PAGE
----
She also added dozens of pure white Carrara marble statues and urns which, white against dark green bushes and shrubberies, dot the property to this day. Apparently Paganini, a protegé for a while, performed for Elisa in the Green Theatre.

After Elisa Baciocchi's departure in 1814, following her brother's fall from power, the property was subsumed into the Duchy of Lucca under the Bourbons and the villa became the summer residence of the new court until the political situation shifted once more and Lucca was annexed to the Duchy of Tuscany in 1847, whereby the villa was no longer an official royal seat.

The property's fortunes then declined in the latter half of the 19th century as it passed into the hands of members of the Bourbon family (amongst whom Francesco Carlo, known as the Mad Prince) who eventually auctioned it off, having felled many of the trees for timber, amongst other depredations. 

When the lake was created by the Pecci-Blunts, they enhanced the pastoral effect with the addition of roe-deer, goats and merino sheep. These were largely for display: gone were the days when the villa was also a genuine working farm

In 1923 the Anglo-Italian counts Pecci-Blunt bought Marlia and thus initiated another transformation. They renovated the villa and its follies, resuscitated the plantings, added woodlands (beech, pine, oak, holm oak, lime, plane, gingko,maple and horse chestnut), streams and the lake, as well as creating the Moorish or Spanish Garden.

ostensibly an Islamic or Spanish Garden, this was commissioned in 1920 by the Pecci-Blunts in an Art Deco style
These days the property, despite valiant efforts throughout parts of the garden and park (there is a pretty parterre below the Bishop's Villa, the Lemon Garden is superb and the Green Theatre unique) shows signs of decline. The buildings are all in disrepair and parts of the garden and park are quite neglected.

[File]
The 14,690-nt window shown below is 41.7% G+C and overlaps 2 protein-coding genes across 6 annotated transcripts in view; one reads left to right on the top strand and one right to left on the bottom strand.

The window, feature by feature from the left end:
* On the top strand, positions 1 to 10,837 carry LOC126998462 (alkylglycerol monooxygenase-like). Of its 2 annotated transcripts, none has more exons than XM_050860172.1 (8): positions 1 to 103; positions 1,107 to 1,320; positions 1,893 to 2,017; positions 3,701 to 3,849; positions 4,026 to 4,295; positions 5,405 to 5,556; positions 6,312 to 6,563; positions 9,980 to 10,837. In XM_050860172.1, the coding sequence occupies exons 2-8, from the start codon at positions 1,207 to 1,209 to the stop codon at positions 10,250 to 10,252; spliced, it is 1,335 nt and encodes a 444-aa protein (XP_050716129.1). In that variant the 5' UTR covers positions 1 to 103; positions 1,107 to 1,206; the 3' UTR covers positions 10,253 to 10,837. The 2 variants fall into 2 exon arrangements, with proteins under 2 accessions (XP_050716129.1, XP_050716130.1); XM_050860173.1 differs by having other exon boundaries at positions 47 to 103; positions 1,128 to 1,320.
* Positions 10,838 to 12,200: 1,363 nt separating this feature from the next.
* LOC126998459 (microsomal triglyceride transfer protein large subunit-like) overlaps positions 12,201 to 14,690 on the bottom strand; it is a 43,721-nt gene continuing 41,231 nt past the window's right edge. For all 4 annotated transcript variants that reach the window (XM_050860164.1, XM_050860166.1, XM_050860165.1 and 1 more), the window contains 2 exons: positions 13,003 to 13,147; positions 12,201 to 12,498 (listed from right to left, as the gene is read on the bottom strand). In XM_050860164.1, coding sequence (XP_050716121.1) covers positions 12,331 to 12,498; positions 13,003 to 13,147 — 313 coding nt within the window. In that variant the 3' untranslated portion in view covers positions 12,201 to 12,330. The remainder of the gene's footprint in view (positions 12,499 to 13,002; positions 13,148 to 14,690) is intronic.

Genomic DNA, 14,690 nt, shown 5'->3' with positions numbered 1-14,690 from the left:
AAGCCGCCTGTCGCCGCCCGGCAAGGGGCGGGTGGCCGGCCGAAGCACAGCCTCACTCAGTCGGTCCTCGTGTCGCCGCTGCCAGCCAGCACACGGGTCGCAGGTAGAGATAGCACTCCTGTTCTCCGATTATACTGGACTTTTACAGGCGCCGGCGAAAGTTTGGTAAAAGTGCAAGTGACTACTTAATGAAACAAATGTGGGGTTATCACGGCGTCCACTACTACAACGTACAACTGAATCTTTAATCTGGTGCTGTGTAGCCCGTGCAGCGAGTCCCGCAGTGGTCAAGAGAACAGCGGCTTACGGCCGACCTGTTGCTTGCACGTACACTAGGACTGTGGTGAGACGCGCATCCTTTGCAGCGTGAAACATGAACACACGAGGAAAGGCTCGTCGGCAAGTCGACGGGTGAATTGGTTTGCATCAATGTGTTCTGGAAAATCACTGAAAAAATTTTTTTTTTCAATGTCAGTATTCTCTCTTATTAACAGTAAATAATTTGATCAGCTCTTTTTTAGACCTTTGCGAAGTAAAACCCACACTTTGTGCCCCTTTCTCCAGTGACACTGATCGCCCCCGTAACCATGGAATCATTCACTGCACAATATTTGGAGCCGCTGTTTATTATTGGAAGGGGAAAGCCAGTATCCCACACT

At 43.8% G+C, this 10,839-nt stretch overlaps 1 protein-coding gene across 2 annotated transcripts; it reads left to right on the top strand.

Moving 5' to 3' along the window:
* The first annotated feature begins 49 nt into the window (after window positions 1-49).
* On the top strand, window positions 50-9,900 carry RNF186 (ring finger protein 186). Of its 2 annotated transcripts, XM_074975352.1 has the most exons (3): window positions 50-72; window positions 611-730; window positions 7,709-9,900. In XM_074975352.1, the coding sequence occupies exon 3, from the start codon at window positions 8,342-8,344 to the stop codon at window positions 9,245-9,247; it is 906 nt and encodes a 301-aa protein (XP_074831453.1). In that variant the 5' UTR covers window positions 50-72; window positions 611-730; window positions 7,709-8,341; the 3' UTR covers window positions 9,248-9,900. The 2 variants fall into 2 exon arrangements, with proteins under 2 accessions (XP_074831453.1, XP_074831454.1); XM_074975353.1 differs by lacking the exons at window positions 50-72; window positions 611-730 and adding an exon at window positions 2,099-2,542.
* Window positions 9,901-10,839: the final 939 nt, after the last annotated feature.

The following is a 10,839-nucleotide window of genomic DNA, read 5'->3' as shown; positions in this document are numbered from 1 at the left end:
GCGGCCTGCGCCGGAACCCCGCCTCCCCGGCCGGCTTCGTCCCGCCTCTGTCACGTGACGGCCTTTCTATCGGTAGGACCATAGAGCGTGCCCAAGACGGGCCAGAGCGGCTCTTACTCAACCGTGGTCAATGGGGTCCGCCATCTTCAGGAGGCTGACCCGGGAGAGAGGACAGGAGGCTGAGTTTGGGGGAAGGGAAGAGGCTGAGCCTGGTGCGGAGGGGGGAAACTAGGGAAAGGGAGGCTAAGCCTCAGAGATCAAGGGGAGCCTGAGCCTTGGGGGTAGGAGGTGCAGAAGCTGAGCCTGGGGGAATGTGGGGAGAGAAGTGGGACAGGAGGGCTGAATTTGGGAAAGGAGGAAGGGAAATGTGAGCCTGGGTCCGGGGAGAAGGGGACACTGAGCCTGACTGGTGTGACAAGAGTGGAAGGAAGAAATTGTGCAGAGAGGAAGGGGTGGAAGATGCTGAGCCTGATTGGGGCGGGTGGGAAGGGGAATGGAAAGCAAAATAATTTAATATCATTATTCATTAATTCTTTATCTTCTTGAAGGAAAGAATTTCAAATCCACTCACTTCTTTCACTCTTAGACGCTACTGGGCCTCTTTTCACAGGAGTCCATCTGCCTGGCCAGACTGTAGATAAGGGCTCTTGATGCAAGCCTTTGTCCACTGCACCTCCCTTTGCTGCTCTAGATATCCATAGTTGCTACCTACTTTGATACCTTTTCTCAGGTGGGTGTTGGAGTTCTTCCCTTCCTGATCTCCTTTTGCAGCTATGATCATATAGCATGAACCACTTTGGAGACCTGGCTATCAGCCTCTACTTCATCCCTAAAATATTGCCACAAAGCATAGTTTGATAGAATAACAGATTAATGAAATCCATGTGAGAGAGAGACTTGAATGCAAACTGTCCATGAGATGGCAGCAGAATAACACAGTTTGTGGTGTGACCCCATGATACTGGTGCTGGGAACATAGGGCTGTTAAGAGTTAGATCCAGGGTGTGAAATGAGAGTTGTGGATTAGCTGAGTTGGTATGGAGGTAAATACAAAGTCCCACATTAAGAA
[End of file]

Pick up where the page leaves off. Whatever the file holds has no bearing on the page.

However, sometime in 2015 the villa was sold to a couple of Swiss residents (purportedly a Russian and a Swede) and will be developed into a luxury hotel. Although it will be a shame if the garden is no longer open to the public, the restoration needed to create a luxury hotel would be timely. It is ironic that the once working-farm - turned villa - turned playground for aristocrats and their retinue will now become a playground for the super-wealthy of the 21st century.

the villa is apparently uninhabited, but soon to be restored as part of a huge luxury hotel development

The Villa Reale Marlia's Gardens are currently open to the public every day of the year:
1 March - 31 October from 10 to 18, 
1 November - 28 February from 10 to 16
Sundays and holidays from 10 to 16

Tickets cost 8 euros, no concessions

Via Fraga Alta 2 55014 Marlia, Capannori, Lucca

1 comment:

  1. Just a side note to a beautiful review: I had not realized that Marlia was named after Marly! What an interesting tribute. Marly was in fact a royal château, created by Louis XIV, and its name is very evocative of the Sun King's court. It is no longer really a château or a garden, unlike Villa Reale. Many of its sculptures, however, are now in the Louvre (in the "Cour Marly"). There's a great article about the château and its garden on Wikipedia: